Background: Workers of iron and steel foundries have a high lung cancer risk but the findings on specific processes associated with this risk are inconsistent. We examined the risk of lung cancer among workers in the main industrial processes of a large iron and steel foundry in Asturias, Spain.
Methods: We conducted a nested case-control study comprised of 144 male lung cancer cases and 558 controls, selected from a study base of about 24,400 workers employed in the industry between 1952 and 1995. Cases were identified through linkage of industry records with those of two cancer registries. Controls were selected through industry records using incidence density sampling, were matched to cases by age and date of birth and had to be alive and without lung cancer at the time of selection. Smoking history was obtained through company medical records. Unconditional logistic regression was applied and all ORs were adjusted for age and tobacco consumption.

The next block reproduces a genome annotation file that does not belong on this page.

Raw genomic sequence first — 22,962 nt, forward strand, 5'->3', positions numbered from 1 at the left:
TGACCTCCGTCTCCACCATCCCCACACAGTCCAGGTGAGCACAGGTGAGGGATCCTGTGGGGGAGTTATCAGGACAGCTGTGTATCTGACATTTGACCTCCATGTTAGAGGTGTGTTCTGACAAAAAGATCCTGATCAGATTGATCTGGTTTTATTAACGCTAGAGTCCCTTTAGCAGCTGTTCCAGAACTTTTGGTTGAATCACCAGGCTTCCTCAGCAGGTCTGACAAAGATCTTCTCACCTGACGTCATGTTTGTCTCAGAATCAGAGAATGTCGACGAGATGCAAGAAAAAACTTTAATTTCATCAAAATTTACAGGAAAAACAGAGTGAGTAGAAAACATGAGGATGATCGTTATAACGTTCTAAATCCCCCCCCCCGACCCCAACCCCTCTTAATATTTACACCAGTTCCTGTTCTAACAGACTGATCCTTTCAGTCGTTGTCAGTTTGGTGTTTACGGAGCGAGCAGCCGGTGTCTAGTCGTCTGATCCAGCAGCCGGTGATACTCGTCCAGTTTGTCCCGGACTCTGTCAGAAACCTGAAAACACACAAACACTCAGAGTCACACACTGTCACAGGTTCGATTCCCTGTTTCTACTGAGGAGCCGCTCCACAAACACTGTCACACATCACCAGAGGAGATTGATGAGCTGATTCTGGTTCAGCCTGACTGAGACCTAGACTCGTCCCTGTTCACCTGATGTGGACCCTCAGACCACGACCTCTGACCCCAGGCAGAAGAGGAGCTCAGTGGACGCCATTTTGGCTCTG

Results: Workers were, on an average, heavy smokers and a very strong relation was observed for smoking (OR for "ever smoker" = 32.4). Workers having ever been employed in the blast furnace had an excess lung cancer risk (OR = 2.55, 95% CI 1.25-5.21) compared to a reference group of workers not employed in metal producing departments. A similar excess was observed for workers having as their longest held job employment in the blast furnace. A two-fold risk was also observed for workers in the main foundry. For subgroups of workers, tobacco smoking appeared to be an important positive or negative confounder.
Conclusions: In this large Spanish foundry, a high risk was observed for workers employed in departments with high exposure to crystalline silica, PAHs, and various other carcinogenic chemicals. Although comparisons were made between workers of the same industry, smoking habits differed and adjustment by smoking modified considerably the risk estimates.
Copyright 2000 Wiley-Liss, Inc.